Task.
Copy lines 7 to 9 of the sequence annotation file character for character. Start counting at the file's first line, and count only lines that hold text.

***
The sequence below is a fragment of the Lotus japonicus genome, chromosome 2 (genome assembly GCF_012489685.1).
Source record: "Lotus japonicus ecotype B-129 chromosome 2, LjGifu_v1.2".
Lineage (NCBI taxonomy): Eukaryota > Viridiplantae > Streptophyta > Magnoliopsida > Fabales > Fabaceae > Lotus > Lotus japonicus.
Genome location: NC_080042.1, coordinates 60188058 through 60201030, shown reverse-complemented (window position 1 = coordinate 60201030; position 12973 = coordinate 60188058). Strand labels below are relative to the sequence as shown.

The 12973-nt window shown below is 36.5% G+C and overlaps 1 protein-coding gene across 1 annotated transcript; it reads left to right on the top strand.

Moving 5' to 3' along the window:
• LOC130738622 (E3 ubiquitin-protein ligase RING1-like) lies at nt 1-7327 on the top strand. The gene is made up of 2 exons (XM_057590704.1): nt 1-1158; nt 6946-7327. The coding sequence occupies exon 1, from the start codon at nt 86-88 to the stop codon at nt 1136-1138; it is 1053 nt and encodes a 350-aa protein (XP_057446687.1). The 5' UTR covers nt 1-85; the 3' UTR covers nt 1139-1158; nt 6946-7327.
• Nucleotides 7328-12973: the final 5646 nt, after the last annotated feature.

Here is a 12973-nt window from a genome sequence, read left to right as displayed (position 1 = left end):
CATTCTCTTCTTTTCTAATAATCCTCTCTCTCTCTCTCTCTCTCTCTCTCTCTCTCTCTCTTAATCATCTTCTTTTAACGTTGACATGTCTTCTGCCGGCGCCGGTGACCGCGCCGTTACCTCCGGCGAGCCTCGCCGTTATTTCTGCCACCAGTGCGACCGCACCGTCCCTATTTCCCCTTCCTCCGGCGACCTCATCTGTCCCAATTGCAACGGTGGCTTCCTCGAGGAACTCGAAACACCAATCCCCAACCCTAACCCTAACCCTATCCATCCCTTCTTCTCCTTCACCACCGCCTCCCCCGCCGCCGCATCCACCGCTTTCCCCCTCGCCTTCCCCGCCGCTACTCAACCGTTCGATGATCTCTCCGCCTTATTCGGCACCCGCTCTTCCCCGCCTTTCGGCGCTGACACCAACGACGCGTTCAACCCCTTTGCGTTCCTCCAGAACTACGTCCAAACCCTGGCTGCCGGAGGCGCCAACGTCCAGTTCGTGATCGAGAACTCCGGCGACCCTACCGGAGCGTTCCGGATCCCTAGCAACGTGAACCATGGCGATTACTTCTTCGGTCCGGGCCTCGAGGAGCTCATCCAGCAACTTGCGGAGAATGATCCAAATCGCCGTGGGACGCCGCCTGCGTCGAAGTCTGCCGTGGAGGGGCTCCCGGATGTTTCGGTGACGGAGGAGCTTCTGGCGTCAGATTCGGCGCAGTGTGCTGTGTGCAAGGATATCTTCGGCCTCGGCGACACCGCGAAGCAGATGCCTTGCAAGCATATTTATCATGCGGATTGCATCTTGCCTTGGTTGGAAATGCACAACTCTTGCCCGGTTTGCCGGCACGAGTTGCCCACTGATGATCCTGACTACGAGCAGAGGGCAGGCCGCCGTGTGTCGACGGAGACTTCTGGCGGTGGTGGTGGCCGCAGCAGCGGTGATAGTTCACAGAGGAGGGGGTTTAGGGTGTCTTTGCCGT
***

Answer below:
• LOC130738622 (E3 ubiquitin-protein ligase RING1-like) lies at nt 1-7327 on the top strand. The gene is made up of 2 exons (XM_057590704.1): nt 1-1158; nt 6946-7327. The coding sequence occupies exon 1, from the start codon at nt 86-88 to the stop codon at nt 1136-1138; it is 1053 nt and encodes a 350-aa protein (XP_057446687.1). The 5' UTR covers nt 1-85; the 3' UTR covers nt 1139-1158; nt 6946-7327.
• Nucleotides 7328-12973: the final 5646 nt, after the last annotated feature.

Here is a 12973-nt window from a genome sequence, read left to right as displayed (position 1 = left end):